High life

Six decades and two chat-up lines

 Gstaad In this freewheeling Swiss village of the 1950s, the unconventional was the norm and monumental drinking commonplace, but the manners of the players were always impeccable. Yes, there were ladies of lower-class parentage and with a dubious past, but they covered it up with a grand manner and an affected aristocratic confidence they had

Low life

What I learned working in the lunatic asylum

In 1984 I was 27. Since leaving school I had done unskilled manual labour, when I could get any. Then l worked as a nursing assistant and then a trainee nurse in an 840-bed psychiatric hospital at Goodmayes in Essex, formerly the West Ham Lunatic Asylum. It was like a walled town. I ate, slept

Real life

More from life

The Italians are disgusted with our holidaymakers

As the holidays draw to a close, Italian newspapers have been reporting with perplexity and distaste on the outlandish behaviour of foreign tourists in Italy, by which they mean young people from northern European countries. One report told of a couple making love in broad daylight on a bridge over the Grand Canal in Venice,

Some horses go better for a woman

Mrs Oakley returned from her latest book club with an uplifting story. The Mother Superior of an Irish convent was 95 and failing. On her deathbed she asked for a drink and a nun went for fresh milk. Espying the bottle of John Jameson occasionally used by the visiting Father O’Shaughnessy for refreshment, Sister Agnes

Spectator Sport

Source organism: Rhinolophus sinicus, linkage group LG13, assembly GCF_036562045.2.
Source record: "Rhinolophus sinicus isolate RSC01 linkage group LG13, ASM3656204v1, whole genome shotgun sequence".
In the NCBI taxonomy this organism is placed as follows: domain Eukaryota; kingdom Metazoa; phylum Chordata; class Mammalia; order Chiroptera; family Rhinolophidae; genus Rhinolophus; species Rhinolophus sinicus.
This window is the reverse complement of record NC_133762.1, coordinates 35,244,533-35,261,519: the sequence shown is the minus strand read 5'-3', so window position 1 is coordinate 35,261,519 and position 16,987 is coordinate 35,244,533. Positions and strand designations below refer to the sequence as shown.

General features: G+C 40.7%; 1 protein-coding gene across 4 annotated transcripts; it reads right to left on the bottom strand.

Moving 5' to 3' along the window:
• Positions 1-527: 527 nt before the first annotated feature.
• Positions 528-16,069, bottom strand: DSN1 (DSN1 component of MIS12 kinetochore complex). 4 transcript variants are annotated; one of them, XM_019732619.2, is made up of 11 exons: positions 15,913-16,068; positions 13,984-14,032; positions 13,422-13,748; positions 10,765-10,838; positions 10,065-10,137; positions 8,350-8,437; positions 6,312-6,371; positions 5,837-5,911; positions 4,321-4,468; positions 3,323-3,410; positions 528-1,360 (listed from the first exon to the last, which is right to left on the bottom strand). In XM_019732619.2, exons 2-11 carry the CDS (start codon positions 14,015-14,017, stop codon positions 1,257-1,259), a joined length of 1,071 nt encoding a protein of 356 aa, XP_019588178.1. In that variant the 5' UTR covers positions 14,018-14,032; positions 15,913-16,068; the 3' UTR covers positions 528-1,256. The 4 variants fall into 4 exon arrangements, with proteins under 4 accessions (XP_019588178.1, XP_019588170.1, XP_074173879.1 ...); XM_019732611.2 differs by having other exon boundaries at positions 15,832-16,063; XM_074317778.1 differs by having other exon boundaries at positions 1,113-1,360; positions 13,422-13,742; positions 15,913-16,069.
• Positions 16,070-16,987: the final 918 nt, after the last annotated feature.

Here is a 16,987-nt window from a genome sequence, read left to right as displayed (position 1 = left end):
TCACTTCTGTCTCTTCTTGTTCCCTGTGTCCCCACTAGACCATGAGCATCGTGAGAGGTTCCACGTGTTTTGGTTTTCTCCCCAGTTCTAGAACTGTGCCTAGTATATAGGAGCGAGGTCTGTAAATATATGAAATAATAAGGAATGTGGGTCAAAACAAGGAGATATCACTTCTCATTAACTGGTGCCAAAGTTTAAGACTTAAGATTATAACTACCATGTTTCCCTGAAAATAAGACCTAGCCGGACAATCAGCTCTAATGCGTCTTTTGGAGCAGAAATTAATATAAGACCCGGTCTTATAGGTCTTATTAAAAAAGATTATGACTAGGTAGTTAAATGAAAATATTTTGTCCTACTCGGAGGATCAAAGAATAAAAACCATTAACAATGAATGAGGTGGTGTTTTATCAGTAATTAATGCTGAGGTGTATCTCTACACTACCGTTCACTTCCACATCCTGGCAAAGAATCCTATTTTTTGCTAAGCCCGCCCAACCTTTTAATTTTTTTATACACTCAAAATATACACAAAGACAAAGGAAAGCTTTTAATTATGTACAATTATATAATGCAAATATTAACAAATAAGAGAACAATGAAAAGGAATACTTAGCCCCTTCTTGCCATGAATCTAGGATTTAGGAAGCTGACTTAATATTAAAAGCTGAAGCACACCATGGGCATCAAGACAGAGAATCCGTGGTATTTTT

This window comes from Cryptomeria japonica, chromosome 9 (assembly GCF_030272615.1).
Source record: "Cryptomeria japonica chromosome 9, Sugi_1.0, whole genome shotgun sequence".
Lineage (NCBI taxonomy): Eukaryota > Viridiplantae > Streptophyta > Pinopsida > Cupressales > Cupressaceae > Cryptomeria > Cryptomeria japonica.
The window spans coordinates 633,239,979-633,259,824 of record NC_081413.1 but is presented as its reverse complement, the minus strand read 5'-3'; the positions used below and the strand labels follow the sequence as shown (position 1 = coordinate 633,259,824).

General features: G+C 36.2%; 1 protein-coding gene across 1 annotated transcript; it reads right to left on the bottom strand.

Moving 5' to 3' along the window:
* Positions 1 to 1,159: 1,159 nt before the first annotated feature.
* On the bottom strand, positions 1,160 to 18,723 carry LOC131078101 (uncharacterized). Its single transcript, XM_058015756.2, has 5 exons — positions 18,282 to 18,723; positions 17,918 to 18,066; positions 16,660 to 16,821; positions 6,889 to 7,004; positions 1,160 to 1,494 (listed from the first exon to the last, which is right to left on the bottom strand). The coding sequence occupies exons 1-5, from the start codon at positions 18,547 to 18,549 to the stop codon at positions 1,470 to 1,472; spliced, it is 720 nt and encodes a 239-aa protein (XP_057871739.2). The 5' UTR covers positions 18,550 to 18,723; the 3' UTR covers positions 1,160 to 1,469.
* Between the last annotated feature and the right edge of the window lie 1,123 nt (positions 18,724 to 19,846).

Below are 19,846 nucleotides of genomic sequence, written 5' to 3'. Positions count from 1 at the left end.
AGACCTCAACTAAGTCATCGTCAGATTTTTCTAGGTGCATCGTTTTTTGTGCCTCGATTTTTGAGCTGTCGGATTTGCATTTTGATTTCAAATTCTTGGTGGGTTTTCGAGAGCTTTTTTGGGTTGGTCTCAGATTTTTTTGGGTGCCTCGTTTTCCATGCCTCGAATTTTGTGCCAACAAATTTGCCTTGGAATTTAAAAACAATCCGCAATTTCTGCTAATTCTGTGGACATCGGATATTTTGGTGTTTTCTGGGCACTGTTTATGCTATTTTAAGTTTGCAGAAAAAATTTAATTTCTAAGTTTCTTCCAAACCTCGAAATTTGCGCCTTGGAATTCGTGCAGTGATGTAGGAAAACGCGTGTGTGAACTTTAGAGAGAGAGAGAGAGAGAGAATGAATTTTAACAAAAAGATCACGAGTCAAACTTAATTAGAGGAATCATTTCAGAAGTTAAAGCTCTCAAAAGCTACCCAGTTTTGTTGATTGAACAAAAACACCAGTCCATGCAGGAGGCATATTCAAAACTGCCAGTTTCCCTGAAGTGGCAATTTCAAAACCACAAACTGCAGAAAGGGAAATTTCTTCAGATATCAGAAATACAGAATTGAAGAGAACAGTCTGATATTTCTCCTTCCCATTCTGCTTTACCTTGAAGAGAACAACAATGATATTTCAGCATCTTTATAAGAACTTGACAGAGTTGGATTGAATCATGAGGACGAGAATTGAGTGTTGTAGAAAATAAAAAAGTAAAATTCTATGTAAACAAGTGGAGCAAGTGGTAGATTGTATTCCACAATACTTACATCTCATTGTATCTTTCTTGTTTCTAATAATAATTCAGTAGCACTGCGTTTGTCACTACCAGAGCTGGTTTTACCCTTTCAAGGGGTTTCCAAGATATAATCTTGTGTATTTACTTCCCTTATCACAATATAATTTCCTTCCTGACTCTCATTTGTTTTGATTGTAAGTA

What does Duncan Fletcher actually do?

Some years ago, when the last Conservative government was limping towards defeat, someone published a book called 101 Uses for a John Major. It was cruel and fairly funny, the premise being that since he couldn’t run his party, there must be some other way he could be employed. Perhaps an Indian publisher is considering

Dear Mary

Dear Mary: Show me the tactful way to pay for a lift

Q. My neighbour is really lovely and always helps me chainsaw trees. He used to be the herdsman at the farm but was laid off last summer when they sold the herd, so now he is unemployed. Friends from London often borrow my cottage when I am away and I am sure my neighbour would


Rhubarb has the loveliest, craziest dining room I have ever seen

The Edinburgh Fringe Festival: the city is full of glassy-eyed narcissists eating haggis pizza off flyers that say Michael Gove: Prick. I saw the Grim Reaper in the Pleasance Courtyard, of all places. Even Death likes an audience these days, has a media strategy, an agent, a gimmick. But this is not a review of

Mind your language

What’s humanitarian about a humanitarian crisis?

‘Our first priority,’ David Cameron said this week, ‘has of course been to deal with the acute humanitarian crisis in Iraq.’ One knows what he means, but isn’t humanitarian an odd way of putting it? If it had been a vegetarian crisis or a disestablishmentarian crisis, it would be one either caused or suffered by


The Origin of Poetry

Forgive the figure curled like a question mark in the corner no one speaks his language He tried to read a newspaper and failed, print swimming like tadpoles in a jar At night he speaks to Napoléon of empires and dying horses in the day-room he recalls his wife She comes as ghosted as a